of the three lists in the snapshot of the device tree (lines 28-35).
The routine then prints a prefix indicating the type of property
along with the property name from the di_prop_name() routine
on line 37. Note that determining the property type this way isn't
necessary a good idea, because it introduces a dependency on internal
libdevinfo structures that may change in the future. However,
I've shown it as a demonstration of how data above and beyond
that provided by the libdevinfo routines can be retrieved
directly from the structures.
The routine then prints the minor node information in examinenode()
if there are any minor nodes attached to the current device tree
node. The code loops through all of the minor nodes on lines 74-76
using a loop exactly like that used to examine the properties in
lines 69-71, except that di_minor_next() is used. For each
minor node, showminor() is called to dump the minor node
showminor() is quite simple. It initially uses di_minor_spectype()
to determine whether this device special file is a character or
block device on lines 41-44 so it can prefix the output with "c"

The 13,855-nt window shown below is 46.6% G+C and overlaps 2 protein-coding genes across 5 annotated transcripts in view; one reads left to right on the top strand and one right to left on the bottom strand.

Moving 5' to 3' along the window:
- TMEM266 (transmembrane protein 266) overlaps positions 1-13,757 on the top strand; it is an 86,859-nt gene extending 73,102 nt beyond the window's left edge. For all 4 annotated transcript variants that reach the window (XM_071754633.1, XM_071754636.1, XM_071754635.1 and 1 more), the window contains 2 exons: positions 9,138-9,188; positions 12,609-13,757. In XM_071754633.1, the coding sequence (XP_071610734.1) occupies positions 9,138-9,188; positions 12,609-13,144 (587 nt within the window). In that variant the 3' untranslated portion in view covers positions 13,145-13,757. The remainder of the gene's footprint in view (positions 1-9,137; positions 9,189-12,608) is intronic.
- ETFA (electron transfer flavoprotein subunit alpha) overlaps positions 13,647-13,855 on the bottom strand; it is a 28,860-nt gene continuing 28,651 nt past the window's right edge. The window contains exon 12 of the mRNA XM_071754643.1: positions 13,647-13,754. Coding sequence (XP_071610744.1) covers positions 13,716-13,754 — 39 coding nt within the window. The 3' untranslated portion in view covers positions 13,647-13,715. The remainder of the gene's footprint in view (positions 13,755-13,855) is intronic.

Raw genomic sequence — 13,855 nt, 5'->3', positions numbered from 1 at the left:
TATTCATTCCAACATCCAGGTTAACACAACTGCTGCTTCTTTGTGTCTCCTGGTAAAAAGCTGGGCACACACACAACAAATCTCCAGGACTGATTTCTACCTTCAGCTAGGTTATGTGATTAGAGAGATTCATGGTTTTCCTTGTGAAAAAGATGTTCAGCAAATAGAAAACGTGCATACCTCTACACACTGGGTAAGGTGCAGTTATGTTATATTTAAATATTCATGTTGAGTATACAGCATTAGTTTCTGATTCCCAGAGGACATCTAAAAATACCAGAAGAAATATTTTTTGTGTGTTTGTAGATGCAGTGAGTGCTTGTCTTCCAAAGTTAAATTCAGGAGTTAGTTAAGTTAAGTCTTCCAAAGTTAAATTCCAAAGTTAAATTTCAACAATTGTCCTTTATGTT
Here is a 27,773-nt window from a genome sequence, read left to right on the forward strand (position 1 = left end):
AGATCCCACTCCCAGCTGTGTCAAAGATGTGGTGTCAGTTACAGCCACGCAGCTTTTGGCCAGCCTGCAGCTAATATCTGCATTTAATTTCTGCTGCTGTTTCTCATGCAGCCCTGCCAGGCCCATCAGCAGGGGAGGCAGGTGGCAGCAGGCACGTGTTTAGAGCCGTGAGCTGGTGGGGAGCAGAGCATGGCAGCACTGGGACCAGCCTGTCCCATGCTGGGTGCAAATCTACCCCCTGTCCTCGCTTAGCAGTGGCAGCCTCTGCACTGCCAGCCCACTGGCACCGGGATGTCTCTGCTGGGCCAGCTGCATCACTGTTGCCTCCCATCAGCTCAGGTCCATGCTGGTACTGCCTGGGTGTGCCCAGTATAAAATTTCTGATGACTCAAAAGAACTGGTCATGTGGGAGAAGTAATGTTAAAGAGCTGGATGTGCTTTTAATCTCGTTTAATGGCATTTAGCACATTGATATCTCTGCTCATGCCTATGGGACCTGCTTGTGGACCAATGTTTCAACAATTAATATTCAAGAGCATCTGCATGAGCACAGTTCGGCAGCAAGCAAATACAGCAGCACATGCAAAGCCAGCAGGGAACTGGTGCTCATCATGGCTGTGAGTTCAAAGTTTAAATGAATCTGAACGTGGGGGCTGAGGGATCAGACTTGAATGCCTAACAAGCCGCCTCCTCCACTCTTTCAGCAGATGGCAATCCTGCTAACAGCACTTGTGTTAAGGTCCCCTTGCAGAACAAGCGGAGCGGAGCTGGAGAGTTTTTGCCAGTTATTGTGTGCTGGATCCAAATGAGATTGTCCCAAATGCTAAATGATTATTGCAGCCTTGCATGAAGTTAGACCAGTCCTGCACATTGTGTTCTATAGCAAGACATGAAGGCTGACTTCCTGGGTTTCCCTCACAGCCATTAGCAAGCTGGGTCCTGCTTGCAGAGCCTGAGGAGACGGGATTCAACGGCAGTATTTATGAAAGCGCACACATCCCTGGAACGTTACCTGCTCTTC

or "b". Then, it prints the name of the minor (using di_minor_name())
and the device type (using di_minor_nodetype()) on lines
At this point, most of the information in the node has been successfully
dumped. The routine then recursively loops through the rest of the
tree by calling examinenode() on each of the child nodes.
On line 81, it calls di_child_node() to get the first child
node (if any exists). It then goes into a "while" loop
in which it calls examinenode() on the current child node
(line 83). This recursion will cause the child node and all of its
children to be dumped, since this call to examinenode() will
in turn call examinenode() for all its children. di_sibling_node()
is called on line 84 to get the sibling of the current child node,
and if no further children remain, DI_NODE_NIL will be returned.
Thus, the loop will terminate on line 81. Otherwise, the loop continues
until all children (and their children) have been dumped.
Although the output is not particularly clean, it is quite informative.
For example, it's reasonably easy to see the block minor exported
(sd@0,0:a) from the first SCSI disk. In the next section,
I will refine this information retrieval process to develop a short
program that lists all of the CD-ROM devices attached to the system.
A Useful Sample Tool
Listing 3 uses the device tree to list all the CD-ROM devices
attached to the system by finding CD-ROM minor nodes. As before,
the program first gets a snapshot of the tree on line 41. Once the
snapshot has been generated, a libdevinfo utility function
di_walk_node() is used on line 47 to walk the tree, it takes
in a root node, and loops through the entire subtree calling a specified
function with each node it finds. In this case, the parameters specify
that the traversal should start from the root of the tree, traverse
with children before siblings, and call the checknode function